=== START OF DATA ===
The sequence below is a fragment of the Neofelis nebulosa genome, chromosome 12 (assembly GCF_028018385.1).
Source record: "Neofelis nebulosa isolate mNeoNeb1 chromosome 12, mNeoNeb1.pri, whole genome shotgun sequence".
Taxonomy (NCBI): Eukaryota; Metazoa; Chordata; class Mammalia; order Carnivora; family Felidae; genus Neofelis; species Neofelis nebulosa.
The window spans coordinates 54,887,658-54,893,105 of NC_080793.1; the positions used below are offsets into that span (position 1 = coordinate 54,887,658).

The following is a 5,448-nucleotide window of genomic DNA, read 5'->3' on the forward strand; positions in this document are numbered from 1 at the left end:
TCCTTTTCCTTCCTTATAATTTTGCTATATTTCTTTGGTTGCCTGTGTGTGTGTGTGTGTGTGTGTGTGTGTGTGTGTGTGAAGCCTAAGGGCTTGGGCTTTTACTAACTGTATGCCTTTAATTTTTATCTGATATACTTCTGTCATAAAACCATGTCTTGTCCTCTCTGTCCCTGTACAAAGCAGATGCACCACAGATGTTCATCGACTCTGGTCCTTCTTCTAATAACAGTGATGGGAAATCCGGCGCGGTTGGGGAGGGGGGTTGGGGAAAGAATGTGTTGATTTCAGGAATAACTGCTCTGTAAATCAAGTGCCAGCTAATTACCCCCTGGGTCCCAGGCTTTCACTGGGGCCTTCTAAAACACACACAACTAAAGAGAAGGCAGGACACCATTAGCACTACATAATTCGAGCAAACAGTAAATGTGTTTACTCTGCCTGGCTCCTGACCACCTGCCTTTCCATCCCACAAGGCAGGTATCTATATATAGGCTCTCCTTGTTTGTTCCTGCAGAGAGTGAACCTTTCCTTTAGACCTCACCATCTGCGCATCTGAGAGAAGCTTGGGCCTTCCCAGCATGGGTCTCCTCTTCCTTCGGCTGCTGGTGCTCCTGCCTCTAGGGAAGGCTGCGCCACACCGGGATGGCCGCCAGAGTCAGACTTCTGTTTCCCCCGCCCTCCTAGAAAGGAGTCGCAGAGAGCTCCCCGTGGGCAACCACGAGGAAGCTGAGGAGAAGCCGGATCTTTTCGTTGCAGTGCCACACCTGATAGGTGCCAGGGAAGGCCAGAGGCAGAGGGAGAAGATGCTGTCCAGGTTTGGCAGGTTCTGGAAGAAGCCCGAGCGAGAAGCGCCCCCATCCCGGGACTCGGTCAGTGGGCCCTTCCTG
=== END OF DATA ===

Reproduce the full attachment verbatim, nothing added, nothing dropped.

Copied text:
The sequence below is a fragment of the Neofelis nebulosa genome, chromosome 12 (assembly GCF_028018385.1).
Source record: "Neofelis nebulosa isolate mNeoNeb1 chromosome 12, mNeoNeb1.pri, whole genome shotgun sequence".
Taxonomy (NCBI): Eukaryota; Metazoa; Chordata; class Mammalia; order Carnivora; family Felidae; genus Neofelis; species Neofelis nebulosa.
The window spans coordinates 54,887,658-54,893,105 of NC_080793.1; the positions used below are offsets into that span (position 1 = coordinate 54,887,658).

The following is a 5,448-nucleotide window of genomic DNA, read 5'->3' on the forward strand; positions in this document are numbered from 1 at the left end:
TCCTTTTCCTTCCTTATAATTTTGCTATATTTCTTTGGTTGCCTGTGTGTGTGTGTGTGTGTGTGTGTGTGTGTGTGTGTGAAGCCTAAGGGCTTGGGCTTTTACTAACTGTATGCCTTTAATTTTTATCTGATATACTTCTGTCATAAAACCATGTCTTGTCCTCTCTGTCCCTGTACAAAGCAGATGCACCACAGATGTTCATCGACTCTGGTCCTTCTTCTAATAACAGTGATGGGAAATCCGGCGCGGTTGGGGAGGGGGGTTGGGGAAAGAATGTGTTGATTTCAGGAATAACTGCTCTGTAAATCAAGTGCCAGCTAATTACCCCCTGGGTCCCAGGCTTTCACTGGGGCCTTCTAAAACACACACAACTAAAGAGAAGGCAGGACACCATTAGCACTACATAATTCGAGCAAACAGTAAATGTGTTTACTCTGCCTGGCTCCTGACCACCTGCCTTTCCATCCCACAAGGCAGGTATCTATATATAGGCTCTCCTTGTTTGTTCCTGCAGAGAGTGAACCTTTCCTTTAGACCTCACCATCTGCGCATCTGAGAGAAGCTTGGGCCTTCCCAGCATGGGTCTCCTCTTCCTTCGGCTGCTGGTGCTCCTGCCTCTAGGGAAGGCTGCGCCACACCGGGATGGCCGCCAGAGTCAGACTTCTGTTTCCCCCGCCCTCCTAGAAAGGAGTCGCAGAGAGCTCCCCGTGGGCAACCACGAGGAAGCTGAGGAGAAGCCGGATCTTTTCGTTGCAGTGCCACACCTGATAGGTGCCAGGGAAGGCCAGAGGCAGAGGGAGAAGATGCTGTCCAGGTTTGGCAGGTTCTGGAAGAAGCCCGAGCGAGAAGCGCCCCCATCCCGGGACTCGGTCAGTGGGCCCTTCCTG